Insulin-like growth factor type 1—commonly known as IGF-1—is a hormone produced naturally, mostly in the liver, and is involved in the human body’s growth and development. IGF-1 also is found in colostrum—the milk produced by humans and other mammals (including pigs and cows) the first few days after giving birth. IGF-1 levels in humans normally rise from birth until late puberty and then begin to decrease.
IGF-1 also can be made in a laboratory, but synthetic IGF-1 is a drug and is not permitted for use as a dietary supplement. So, like other prescription drugs, it cannot be obtained or used legally without a prescription.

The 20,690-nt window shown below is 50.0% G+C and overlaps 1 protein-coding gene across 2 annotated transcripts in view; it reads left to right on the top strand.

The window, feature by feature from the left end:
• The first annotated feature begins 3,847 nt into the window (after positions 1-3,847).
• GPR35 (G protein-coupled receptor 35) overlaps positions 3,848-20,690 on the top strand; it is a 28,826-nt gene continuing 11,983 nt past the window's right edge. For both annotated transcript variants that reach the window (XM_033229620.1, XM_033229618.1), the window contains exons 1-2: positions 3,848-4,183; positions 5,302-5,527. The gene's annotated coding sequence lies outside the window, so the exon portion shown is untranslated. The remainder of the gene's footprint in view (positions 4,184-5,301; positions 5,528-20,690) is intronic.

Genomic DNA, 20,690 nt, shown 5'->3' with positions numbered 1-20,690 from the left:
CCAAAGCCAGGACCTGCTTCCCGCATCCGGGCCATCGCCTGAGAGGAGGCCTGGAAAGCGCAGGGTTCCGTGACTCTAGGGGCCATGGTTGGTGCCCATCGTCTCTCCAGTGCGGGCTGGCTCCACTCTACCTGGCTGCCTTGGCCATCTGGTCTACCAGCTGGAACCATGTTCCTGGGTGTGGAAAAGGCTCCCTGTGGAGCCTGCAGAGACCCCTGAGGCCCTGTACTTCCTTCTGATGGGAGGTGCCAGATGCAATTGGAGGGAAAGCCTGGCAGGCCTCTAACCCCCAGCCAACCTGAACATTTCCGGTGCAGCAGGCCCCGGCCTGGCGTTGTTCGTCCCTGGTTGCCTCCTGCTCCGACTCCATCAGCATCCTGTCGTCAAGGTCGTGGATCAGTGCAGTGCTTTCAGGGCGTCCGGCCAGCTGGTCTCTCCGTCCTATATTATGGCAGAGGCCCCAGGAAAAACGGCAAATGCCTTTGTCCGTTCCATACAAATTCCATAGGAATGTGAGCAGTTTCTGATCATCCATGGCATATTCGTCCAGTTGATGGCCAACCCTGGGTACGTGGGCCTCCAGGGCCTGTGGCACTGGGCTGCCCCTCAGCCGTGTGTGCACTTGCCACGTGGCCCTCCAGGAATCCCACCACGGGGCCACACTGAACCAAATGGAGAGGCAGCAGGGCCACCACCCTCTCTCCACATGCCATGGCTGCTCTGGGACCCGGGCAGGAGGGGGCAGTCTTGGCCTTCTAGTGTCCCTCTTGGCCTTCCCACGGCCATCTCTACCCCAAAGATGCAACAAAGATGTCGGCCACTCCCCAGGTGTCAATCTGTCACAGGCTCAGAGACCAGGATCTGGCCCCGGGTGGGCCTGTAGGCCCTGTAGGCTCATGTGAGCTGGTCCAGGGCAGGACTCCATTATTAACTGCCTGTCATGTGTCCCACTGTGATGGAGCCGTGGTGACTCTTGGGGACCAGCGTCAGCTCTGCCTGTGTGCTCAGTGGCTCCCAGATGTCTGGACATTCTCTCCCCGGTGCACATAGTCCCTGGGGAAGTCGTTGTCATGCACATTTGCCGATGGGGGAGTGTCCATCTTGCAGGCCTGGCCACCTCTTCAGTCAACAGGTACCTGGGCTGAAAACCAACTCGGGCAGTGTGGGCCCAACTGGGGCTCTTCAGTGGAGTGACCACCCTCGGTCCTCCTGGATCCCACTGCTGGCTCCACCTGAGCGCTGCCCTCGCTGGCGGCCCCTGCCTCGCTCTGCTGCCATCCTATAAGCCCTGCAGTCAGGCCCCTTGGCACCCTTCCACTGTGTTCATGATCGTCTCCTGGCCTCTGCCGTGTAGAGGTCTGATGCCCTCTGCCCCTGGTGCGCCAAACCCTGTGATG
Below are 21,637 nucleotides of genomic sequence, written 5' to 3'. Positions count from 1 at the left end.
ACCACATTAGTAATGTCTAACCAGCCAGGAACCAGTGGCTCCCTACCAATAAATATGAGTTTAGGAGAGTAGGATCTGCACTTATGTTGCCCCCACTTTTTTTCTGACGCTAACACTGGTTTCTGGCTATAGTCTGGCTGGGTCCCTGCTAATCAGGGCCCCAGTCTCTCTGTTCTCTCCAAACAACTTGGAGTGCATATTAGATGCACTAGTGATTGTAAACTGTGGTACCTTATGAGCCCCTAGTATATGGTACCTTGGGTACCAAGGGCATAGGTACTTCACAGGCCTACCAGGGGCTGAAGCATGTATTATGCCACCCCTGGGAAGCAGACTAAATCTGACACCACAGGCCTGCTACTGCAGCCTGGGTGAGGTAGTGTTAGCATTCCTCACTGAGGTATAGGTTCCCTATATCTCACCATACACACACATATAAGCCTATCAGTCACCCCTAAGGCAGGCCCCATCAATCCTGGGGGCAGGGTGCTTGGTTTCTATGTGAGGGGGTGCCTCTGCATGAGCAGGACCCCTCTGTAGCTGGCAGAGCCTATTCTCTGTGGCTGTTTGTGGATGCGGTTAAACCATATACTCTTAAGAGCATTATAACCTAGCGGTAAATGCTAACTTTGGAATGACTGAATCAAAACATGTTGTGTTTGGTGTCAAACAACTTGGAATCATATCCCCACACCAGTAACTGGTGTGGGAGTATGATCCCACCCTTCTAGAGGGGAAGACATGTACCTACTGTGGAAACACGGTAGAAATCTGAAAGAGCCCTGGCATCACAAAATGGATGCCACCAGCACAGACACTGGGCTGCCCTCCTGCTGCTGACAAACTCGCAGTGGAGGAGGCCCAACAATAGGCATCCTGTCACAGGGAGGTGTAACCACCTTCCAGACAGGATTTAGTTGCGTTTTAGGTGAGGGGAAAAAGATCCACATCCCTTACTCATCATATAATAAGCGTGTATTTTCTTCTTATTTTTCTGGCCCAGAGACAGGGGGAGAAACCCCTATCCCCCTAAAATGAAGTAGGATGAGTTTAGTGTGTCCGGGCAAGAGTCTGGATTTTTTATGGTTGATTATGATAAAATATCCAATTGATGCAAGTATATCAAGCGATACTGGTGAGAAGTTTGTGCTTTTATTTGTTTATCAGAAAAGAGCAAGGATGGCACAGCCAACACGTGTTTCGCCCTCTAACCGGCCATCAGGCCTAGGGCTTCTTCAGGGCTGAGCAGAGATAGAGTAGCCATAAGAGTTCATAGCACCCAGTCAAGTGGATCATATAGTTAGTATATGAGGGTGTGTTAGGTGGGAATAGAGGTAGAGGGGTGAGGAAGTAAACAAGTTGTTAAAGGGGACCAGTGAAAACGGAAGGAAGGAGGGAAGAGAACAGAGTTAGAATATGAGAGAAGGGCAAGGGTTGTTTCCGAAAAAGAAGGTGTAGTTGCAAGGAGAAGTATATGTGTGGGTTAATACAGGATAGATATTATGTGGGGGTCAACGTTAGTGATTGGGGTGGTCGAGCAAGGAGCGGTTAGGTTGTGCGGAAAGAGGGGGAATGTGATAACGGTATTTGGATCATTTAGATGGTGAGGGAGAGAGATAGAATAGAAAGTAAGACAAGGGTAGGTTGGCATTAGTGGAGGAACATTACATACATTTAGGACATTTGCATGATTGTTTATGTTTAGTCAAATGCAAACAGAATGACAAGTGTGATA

Use of IGF-1 products is banned by the United States Anti-Doping Agency, World Anti-Doping Agency, and most professional sports organizations. IGF-1 is also on the OPSS list of DoD-prohibited substances, so Military Service Members should avoid products with this ingredient. IGF-1 falls within the class of “peptide hormones,” and supplemental use can have serious side effects.
Oral sprays, lozenges, and other products with IGF-1 are promoted as dietary supplements, and sometimes IGF-1 is represented as “deer velvet extract” (see the OPSS article on deer velvet). However, not all dietary supplements with “IGF” in their name actually contain IGF-1, so it’s important to read labels carefully.
Updated 3 June 2019